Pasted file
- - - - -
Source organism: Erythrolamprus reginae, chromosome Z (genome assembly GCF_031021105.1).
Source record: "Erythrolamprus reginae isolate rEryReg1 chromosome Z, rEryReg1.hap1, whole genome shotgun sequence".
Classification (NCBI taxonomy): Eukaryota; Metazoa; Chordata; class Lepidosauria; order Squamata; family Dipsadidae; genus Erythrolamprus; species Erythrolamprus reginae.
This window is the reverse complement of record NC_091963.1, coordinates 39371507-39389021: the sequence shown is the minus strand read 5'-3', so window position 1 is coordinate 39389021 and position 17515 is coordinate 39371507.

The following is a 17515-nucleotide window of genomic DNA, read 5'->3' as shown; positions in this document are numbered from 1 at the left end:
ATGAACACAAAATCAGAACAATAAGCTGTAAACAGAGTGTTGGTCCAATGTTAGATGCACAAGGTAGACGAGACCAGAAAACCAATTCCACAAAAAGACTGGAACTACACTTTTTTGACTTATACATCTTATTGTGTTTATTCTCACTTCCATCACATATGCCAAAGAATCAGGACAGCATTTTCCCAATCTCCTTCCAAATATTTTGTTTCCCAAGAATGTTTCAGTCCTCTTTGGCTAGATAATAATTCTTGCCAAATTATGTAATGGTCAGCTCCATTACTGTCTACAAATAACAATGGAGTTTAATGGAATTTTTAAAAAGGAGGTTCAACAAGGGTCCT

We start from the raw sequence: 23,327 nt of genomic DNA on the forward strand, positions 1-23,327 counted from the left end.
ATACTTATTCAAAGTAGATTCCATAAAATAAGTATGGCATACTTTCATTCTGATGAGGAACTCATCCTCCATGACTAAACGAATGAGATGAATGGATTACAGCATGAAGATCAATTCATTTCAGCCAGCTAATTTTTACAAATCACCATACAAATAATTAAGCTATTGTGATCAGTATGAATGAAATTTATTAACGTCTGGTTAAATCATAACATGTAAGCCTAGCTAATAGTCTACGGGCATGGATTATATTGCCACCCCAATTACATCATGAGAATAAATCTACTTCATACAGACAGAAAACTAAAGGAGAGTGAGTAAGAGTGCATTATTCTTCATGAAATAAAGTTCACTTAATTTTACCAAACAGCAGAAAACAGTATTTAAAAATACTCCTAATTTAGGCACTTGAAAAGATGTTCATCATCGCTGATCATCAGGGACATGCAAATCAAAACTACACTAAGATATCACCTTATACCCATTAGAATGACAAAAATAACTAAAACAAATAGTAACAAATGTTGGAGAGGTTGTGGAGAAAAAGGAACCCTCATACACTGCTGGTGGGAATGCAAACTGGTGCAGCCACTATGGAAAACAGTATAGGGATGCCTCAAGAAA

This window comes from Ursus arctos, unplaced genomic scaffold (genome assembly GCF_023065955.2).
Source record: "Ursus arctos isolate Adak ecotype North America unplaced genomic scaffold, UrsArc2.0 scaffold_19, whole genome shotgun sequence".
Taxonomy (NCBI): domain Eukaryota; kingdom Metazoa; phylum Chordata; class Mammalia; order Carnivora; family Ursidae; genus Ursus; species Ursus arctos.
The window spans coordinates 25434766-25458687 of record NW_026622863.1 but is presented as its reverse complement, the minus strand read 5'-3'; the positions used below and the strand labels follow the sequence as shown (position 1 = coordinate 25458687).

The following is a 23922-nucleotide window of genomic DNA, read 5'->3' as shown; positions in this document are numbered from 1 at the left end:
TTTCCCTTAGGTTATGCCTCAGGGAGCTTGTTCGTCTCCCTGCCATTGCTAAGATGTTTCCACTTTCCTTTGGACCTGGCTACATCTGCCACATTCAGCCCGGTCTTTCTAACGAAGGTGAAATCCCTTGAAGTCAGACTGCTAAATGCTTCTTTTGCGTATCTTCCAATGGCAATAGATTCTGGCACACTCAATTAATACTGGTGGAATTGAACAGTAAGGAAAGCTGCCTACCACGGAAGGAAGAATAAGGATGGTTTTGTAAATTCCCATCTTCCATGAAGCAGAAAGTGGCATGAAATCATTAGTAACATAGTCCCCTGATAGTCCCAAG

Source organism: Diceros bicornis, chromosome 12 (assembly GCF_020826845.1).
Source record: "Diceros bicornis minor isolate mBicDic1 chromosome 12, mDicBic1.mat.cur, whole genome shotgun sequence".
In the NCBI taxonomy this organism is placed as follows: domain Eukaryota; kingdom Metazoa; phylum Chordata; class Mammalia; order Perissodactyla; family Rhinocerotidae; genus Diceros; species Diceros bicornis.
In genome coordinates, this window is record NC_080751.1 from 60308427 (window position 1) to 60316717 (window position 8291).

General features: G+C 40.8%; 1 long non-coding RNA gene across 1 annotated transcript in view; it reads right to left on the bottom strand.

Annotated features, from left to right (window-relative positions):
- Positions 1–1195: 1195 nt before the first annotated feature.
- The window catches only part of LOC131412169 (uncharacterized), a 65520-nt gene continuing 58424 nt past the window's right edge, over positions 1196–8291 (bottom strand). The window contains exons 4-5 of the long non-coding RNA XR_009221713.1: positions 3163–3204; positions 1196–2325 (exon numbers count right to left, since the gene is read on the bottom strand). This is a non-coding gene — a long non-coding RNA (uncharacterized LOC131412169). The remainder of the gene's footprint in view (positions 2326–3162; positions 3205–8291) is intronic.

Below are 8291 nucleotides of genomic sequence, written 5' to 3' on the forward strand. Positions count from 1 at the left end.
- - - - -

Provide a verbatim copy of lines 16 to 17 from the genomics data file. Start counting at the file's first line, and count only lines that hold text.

Source record: "Diceros bicornis minor isolate mBicDic1 chromosome 12, mDicBic1.mat.cur, whole genome shotgun sequence".
In the NCBI taxonomy this organism is placed as follows: domain Eukaryota; kingdom Metazoa; phylum Chordata; class Mammalia; order Perissodactyla; family Rhinocerotidae; genus Diceros; species Diceros bicornis.